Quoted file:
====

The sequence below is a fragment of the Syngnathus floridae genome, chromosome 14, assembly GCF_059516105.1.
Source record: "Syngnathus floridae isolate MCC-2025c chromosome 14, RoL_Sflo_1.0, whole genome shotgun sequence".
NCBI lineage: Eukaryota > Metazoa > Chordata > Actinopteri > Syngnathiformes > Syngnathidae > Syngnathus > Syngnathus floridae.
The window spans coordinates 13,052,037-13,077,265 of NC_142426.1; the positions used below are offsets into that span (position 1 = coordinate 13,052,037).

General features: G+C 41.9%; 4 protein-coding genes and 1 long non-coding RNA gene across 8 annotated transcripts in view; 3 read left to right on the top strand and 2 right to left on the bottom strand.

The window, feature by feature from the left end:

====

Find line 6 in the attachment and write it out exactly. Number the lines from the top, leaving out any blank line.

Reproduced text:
The window, feature by feature from the left end: